‘The ruler is the first person of the state,’ wrote Frederick the Great in 1752, in the first of two Political Testaments written for posterity. ‘He is paid well so that he can maintain the dignity of his office. But he is required in return to work effectively for the well-being of the state.’54 Very similar sentiments had been expressed a century earlier by his great-grandfather the Elector Frederick William, whose achievement it was to turn the Mark of Brandenburg from a war-ravaged wasteland into the core of the most tightly run state in Central Europe, its finances based on the efficient administration of the extensive royal domain, its social order based on a landowning class that loyally served atop horses or behind desks, its security based on a well-drilled peasant army. By the time his son was acknowledged as ‘King in Prussia’ in 1701, Frederick William’s realm was the closest approximation in existence to the ideal absolute monarchy recommended by the English political theorist Thomas Hobbes as the antidote to anarchy. It was a young and lean Leviathan.
The contrast with the Ottoman system was exemplified by Frederick the Great’s favourite royal residence at Potsdam. Designed by the King himself, it was more a villa than a palace and though he called it Sanssouci – ‘Carefree’ – its royal master was anything but free of care. ‘I can have no interests’, he declared, ‘which are not equally those of my people. If the two are incompatible, the preference is always to be given to the welfare and advantage of the country.’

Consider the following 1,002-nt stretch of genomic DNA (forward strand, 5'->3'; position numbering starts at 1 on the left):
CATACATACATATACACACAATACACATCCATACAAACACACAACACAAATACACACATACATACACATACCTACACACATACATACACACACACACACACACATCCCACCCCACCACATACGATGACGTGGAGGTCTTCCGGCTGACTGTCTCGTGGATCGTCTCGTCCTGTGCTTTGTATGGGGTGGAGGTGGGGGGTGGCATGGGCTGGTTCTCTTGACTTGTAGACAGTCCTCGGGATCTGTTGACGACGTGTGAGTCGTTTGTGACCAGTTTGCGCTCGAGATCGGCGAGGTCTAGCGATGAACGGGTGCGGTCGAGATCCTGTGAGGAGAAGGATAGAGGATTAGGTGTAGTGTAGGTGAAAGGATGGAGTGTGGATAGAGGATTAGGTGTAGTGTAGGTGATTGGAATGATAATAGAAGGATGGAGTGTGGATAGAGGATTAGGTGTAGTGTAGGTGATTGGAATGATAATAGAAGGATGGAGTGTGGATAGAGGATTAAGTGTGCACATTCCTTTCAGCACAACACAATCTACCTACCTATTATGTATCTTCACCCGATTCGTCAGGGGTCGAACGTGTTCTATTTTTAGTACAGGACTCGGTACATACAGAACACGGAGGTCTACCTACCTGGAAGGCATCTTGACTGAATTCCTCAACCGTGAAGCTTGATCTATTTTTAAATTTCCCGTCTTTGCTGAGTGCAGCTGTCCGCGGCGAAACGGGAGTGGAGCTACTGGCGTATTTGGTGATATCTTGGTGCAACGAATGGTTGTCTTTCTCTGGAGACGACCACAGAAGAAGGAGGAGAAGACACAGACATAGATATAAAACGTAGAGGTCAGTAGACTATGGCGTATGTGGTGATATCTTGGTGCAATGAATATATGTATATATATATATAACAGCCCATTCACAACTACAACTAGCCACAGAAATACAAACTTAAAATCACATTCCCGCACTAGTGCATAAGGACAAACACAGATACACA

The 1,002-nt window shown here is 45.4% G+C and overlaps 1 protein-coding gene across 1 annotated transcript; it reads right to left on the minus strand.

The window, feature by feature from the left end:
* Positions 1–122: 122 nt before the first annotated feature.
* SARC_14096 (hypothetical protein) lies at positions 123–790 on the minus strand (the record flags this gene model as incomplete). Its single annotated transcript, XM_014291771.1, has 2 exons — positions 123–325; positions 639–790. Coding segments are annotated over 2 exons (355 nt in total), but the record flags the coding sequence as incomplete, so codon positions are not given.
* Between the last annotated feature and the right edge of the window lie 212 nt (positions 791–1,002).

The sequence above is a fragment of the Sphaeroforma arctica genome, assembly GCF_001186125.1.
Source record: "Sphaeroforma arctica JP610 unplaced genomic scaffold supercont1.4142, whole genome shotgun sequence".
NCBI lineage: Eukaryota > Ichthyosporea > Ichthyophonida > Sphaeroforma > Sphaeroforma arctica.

The simple design of Sanssouci served as an example to the entire Prussian bureaucracy. Strict self-discipline, iron routine and snow-white incorruptibility were to be their watchwords. Frederick maintained only a small retinue of staff at Sanssouci: six running footmen, five regular footmen and two pages, but no valet owing to the simplicity of his wardrobe, almost invariably a threadbare military uniform, stained with snuff. In Frederick’s opinion, regal robes had no practical purpose, and a crown was merely ‘a hat that let the rain in’.55 In comparison with his counterpart in the Topkapı Palace, he lived like a monk. Instead of a harem, he had a wife (Elisabeth Christine of Brunswick) whom he detested. ‘Madam has grown fatter,’ was how he greeted her after one of many lengthy separations.56 The contrast is there in the written record too. The minutes of the Prussian Royal Cabinet – page after page of crisply recorded royal decisions – are the antithesis of eighteenth-century Ottoman documents.
The poet Lord Byron once wrote to a friend: ‘In England, the vices in fashion are whoring and drinking, in Turkey sodomy and smoking, we prefer a girl and bottle, they a pipe and pathic [catamite] …’ Ironically, Frederick the Great, the pioneer of enlightened absolutism, might well have been happier in the Ottoman court as a young man. A highly sensitive and probably homosexual intellectual, he endured an austere, and at times sadistic, schooling under the direction of his irascible, parade-loving father, Frederick William I.
While Frederick William unwound with boorish drinking companions at his ‘Tobacco Ministry’, his son sought solace in history, music and philosophy. To his martinet of a father, he was ‘an effeminate boy, who is without a single manly inclination, who cannot ride nor shoot, and who, into the bargain, is dirty in his person, never has his hair cut, and curls it like an idiot’.57 When Frederick was caught attempting to flee Prussia, his father had him imprisoned in Küstrin Castle and forced him to watch the beheading of the friend who had helped plan the escape, Hans Hermann von Katte. His friend’s body and severed head were left lying on the ground outside the Crown Prince’s cell.58 He remained in captivity at Küstrin for two years.